On a return visit to the reed-bed hide, in the hope of a decent kingfisher photograph, I found myself mesmerized by the sticks placed in front of the hide, last week I missed the kingfisher when I was distracted and looked the wrong way.
There's only so long that you can stare at a stick, and I am ashamed to say, that several hours later, I was still there gazing in hope, at the sticks.
After several hours you convince yourself that the moment you leave the hide, will be the moment that the kingfisher decides to visit the hide, so you wait, and wait.
But not this time, it was a no show from the kingfisher.
The joy of bird watching, you do not always get to see the bird you hoped for, but something else usually comes along, and on this occasion I caught sight of a large raptor circling above the main lake being mobbed by some Rooks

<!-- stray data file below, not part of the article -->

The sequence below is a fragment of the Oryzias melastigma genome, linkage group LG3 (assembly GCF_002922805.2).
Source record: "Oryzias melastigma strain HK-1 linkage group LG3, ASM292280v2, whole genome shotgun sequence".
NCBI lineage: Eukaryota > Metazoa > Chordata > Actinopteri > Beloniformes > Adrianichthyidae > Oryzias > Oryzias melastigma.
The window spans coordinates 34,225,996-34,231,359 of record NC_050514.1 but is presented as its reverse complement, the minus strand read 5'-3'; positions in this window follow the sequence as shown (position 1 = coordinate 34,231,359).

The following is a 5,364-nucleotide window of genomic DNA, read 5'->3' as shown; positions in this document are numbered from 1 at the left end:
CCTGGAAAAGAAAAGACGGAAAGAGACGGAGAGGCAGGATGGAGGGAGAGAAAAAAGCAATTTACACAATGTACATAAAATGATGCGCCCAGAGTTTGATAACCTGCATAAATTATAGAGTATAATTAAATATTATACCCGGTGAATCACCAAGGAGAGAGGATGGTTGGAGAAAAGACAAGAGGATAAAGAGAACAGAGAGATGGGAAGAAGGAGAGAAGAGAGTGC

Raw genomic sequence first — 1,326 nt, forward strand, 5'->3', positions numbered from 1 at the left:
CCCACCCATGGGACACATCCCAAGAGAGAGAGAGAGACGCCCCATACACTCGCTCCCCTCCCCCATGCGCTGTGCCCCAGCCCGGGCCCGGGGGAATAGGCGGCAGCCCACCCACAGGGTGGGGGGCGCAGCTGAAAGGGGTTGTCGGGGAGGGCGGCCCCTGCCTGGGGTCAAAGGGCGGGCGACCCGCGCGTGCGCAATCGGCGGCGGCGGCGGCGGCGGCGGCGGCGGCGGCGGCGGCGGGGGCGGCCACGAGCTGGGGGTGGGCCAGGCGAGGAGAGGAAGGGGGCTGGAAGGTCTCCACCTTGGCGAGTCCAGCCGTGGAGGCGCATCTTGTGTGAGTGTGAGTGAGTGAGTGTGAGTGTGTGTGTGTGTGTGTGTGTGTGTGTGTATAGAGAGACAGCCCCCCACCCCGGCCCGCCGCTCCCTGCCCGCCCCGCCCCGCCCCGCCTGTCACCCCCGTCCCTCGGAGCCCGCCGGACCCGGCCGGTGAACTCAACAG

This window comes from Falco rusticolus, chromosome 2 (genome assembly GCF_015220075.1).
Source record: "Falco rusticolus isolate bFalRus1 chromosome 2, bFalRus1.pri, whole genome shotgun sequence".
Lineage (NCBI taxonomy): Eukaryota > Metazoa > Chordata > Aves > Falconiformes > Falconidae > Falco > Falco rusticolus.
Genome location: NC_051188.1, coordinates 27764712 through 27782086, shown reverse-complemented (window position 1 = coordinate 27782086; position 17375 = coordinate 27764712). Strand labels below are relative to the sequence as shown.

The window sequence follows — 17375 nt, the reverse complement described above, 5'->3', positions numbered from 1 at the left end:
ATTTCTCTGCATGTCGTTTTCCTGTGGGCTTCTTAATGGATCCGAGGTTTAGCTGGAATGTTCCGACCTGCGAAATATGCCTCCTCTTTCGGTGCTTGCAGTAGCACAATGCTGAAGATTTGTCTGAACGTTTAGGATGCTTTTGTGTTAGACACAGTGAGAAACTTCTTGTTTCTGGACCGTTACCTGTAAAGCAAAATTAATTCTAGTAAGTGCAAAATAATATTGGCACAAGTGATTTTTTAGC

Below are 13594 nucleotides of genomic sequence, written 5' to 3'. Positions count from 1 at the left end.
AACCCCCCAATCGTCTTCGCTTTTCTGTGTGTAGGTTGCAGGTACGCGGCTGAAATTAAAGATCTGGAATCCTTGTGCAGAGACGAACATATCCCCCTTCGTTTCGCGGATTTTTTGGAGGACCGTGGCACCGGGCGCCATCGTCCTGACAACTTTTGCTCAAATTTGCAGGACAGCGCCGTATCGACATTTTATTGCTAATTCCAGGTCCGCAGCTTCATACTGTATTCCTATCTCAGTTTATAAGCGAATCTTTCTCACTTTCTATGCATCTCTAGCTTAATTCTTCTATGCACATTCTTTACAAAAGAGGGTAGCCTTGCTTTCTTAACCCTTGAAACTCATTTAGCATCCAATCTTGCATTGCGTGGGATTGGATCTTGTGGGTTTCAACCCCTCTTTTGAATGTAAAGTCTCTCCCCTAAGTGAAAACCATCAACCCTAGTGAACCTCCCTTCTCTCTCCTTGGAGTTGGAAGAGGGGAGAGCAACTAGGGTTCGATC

An Osprey, making its way back to Africa. It was quite high, but in the record shot below, you can just make out that it is a Osprey
The Greylag flock , still resident in front of the hide, provided more practice for those difficult flight shots.
Not a great variety of waterfowl, although I did notice, there seemed to be more drake Teal this time.
A few Mallards provided further practice for that elusive landing shot, that I am trying to get,
A couple of female Shoveller's in front of the hide, a boring shot, I definitely prefer action shots of waterfowl.
The shot below is my favorite photograph of the day, a female Teal stretching its wings after landing at the pool.
When I finally managed to leave the hide, I went for a stroll around the Alder wood to stretch my legs, not much to see bird wise,
Although, there were still a few Ruddy darters taking in the last rays of autumn sunshine.
So the end of another nice day at the Reed-bed hide,
no kingfisher photograph as yet,
so, in those immortal words, I'll be back !